Basically anything goes at this party–it preserves the old rave culture that is lost to Japan and many other places. If you’re looking for something, then you’re likely to find it if you make friends with people beforehand. I also loved the fact that wild dogs would roll up to the party and fall asleep on the ground (they were friendly and nice). While I was at this party I really had a lot of fun twirling on the dance floor and running across the beach. I felt relaxed, energized, and full of life. It reminded me of being in college again, so I messaged some of my old college friends and told them I was thinking of them while I was there (since it was day time in the US and they were awake we had some great convos).
I stuck with the group of people that I had met earlier, but also was in my head for the most of the night. To be honest I don’t remember a lot of things, but I was able to reach a level of thinking where I could compartmentalize my stress and anxieties and manage them a lot better. That in itself made the entire experience worth it.
When the clock struck 6am, we climbed down to the beach and watched the sunrise. It was breathtaking. The sun looked like a red beady dot that was emerging from a sea of clouds, just like how we were all slowly trickling out of the jungle to the beach. Earlier that night I had put a lot of effort into my appearance but at this time of morning I didn’t have a single care in the world. I felt like a mermaid as I swam in the cool water.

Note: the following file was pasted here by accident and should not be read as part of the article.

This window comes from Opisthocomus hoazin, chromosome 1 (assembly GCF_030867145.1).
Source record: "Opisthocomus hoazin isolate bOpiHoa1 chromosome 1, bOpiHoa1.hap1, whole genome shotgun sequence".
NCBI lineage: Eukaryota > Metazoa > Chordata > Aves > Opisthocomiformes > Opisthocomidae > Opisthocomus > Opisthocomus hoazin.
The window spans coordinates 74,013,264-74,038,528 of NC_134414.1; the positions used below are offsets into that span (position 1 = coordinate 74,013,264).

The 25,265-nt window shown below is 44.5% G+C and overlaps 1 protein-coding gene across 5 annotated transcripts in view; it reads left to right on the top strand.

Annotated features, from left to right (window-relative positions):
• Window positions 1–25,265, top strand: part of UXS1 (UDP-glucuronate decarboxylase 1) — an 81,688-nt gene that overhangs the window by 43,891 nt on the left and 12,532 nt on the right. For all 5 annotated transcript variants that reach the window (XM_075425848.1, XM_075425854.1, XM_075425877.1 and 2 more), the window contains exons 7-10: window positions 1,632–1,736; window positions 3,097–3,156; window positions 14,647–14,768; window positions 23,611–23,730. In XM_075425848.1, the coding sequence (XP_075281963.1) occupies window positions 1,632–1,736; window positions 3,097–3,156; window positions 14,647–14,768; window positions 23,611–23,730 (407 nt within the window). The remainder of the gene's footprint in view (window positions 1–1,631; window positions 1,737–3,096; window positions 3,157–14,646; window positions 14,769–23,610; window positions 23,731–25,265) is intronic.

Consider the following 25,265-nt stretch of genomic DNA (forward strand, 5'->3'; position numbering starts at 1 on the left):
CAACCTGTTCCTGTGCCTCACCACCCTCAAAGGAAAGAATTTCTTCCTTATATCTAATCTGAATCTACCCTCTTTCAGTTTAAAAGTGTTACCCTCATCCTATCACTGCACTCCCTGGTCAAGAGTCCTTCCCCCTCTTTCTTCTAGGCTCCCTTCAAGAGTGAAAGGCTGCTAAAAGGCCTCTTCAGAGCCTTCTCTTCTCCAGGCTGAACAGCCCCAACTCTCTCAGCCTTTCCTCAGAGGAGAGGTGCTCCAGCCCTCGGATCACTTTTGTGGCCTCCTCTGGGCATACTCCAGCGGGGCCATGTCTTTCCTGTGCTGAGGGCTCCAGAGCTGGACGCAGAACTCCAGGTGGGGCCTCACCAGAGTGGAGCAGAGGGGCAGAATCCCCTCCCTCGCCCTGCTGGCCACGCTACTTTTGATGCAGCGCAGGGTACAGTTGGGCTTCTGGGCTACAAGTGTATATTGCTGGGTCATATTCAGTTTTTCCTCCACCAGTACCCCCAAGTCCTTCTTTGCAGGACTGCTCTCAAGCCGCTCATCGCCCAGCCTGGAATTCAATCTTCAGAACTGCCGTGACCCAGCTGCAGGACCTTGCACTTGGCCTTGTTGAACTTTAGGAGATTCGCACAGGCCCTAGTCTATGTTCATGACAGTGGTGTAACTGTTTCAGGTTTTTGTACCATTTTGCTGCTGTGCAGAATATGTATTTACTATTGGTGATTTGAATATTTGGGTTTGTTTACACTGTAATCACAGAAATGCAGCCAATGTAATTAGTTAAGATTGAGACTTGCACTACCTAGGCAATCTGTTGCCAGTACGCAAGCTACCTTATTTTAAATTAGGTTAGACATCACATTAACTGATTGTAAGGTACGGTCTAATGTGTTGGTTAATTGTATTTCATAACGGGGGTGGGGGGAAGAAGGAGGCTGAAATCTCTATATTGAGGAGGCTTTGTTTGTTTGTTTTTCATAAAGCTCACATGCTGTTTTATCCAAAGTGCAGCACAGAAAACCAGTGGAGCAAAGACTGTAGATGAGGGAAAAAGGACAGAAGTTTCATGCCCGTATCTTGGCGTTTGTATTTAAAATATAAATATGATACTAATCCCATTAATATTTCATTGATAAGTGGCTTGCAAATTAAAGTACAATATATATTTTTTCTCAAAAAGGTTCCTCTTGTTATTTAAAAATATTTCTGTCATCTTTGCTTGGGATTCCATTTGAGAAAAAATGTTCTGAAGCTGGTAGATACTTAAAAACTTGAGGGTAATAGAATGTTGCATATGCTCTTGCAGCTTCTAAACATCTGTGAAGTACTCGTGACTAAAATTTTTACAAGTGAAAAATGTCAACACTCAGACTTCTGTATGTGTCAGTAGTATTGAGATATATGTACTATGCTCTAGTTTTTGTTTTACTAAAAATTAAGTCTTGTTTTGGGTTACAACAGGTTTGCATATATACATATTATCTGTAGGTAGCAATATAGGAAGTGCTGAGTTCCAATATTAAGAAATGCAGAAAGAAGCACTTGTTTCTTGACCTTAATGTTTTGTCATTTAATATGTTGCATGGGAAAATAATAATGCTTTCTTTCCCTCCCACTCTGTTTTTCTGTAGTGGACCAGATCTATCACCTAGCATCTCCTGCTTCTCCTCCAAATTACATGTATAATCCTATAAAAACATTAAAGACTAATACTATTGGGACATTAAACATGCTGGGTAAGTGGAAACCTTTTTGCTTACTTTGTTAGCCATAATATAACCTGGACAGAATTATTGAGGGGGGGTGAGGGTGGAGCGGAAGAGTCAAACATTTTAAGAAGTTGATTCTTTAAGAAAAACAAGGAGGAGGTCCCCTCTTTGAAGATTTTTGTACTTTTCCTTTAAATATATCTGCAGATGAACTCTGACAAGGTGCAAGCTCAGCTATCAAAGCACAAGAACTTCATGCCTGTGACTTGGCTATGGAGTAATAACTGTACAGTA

When the party ended, I didn’t go to sleep. I ran back to my treehouse and blasted my favorite songs from my balcony. I met one of the bartenders on the way walking his dog and we had a lovely conversation. Then I waded in the water until the first ferries arrived and sailed off to Koh Rong Samloem Island (which I will cover in my next post). Overall, this was one of the best party experiences I had in my life, and I am so grateful I made the decision to come out here.
Compared to the beautiful islands I traveled to in Thailand, this was like an off-the-grid, undiscovered, party paradise that only the true backpackers make it to.
As an article on Matador Network puts it:
It’s not as if Thailand lacks an authentic culture…but the country, especially its islands, has been inundated with foreign tourism for so long that it’s far more difficult to forge sincere connections than it was on Koh Rong.
The biggest issue with islands in Thailand is that they are sometimes overcrowded with tourists so it’s difficult to partake in genuine Thai culture while you are there. Plus because their Full Moon parties attract a large number of tourists, there are always other smaller underground parties going on at the same time as competition. If you are only in Thailand for a short time, then it’s really impossible to hit up all the events. However, at Koh Rong you never have the fear of missing out and can really learn from the culture of the people there. The parties take place away from the hotel area so you can easily escape them if you need to. There is a sense of peace and balance on Koh Rong that you’d never find elsewhere. From what I’ve heard, Thailand used to be like this in the 80s, but this kind of culture is starting to fade away with the huge tourist boom. However, I am extremely grateful I had the opportunity to travel to both countries and make friends.
Will I come back to Koh Rong to resurface to reality again in the future? Perhaps one day. Next I have my sights set on the Philippines and Indonesia which I likely will traverse next year! But this has been my best island experience by far so I likely will try to go again. Thank you to everyone for reading my heartfelt post.